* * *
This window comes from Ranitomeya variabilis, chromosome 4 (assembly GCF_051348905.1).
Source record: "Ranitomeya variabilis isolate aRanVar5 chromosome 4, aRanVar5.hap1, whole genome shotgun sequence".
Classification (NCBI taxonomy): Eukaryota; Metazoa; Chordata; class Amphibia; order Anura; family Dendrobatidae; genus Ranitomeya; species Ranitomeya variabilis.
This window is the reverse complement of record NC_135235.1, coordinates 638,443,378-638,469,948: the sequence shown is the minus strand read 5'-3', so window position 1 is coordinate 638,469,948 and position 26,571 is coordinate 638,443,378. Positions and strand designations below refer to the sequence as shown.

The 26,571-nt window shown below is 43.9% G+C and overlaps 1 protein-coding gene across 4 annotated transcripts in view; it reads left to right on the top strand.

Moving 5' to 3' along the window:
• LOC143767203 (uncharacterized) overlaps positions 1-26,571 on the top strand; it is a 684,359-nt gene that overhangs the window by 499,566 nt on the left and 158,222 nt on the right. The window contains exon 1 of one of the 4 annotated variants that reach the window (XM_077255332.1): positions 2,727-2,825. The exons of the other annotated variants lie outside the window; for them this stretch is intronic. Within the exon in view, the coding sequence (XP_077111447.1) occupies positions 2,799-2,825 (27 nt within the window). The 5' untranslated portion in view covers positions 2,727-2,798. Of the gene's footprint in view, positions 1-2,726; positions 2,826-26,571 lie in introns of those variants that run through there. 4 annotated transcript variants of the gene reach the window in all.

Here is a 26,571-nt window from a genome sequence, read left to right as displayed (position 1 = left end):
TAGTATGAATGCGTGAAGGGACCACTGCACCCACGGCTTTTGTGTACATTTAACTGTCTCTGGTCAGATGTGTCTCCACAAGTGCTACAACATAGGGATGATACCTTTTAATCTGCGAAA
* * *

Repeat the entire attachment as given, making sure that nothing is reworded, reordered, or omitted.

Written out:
This window comes from Ranitomeya variabilis, chromosome 4 (assembly GCF_051348905.1).
Source record: "Ranitomeya variabilis isolate aRanVar5 chromosome 4, aRanVar5.hap1, whole genome shotgun sequence".
Classification (NCBI taxonomy): Eukaryota; Metazoa; Chordata; class Amphibia; order Anura; family Dendrobatidae; genus Ranitomeya; species Ranitomeya variabilis.
This window is the reverse complement of record NC_135235.1, coordinates 638,443,378-638,469,948: the sequence shown is the minus strand read 5'-3', so window position 1 is coordinate 638,469,948 and position 26,571 is coordinate 638,443,378. Positions and strand designations below refer to the sequence as shown.

The 26,571-nt window shown below is 43.9% G+C and overlaps 1 protein-coding gene across 4 annotated transcripts in view; it reads left to right on the top strand.

Moving 5' to 3' along the window:
• LOC143767203 (uncharacterized) overlaps positions 1-26,571 on the top strand; it is a 684,359-nt gene that overhangs the window by 499,566 nt on the left and 158,222 nt on the right. The window contains exon 1 of one of the 4 annotated variants that reach the window (XM_077255332.1): positions 2,727-2,825. The exons of the other annotated variants lie outside the window; for them this stretch is intronic. Within the exon in view, the coding sequence (XP_077111447.1) occupies positions 2,799-2,825 (27 nt within the window). The 5' untranslated portion in view covers positions 2,727-2,798. Of the gene's footprint in view, positions 1-2,726; positions 2,826-26,571 lie in introns of those variants that run through there. 4 annotated transcript variants of the gene reach the window in all.

Here is a 26,571-nt window from a genome sequence, read left to right as displayed (position 1 = left end):
TAGTATGAATGCGTGAAGGGACCACTGCACCCACGGCTTTTGTGTACATTTAACTGTCTCTGGTCAGATGTGTCTCCACAAGTGCTACAACATAGGGATGATACCTTTTAATCTGCGAAA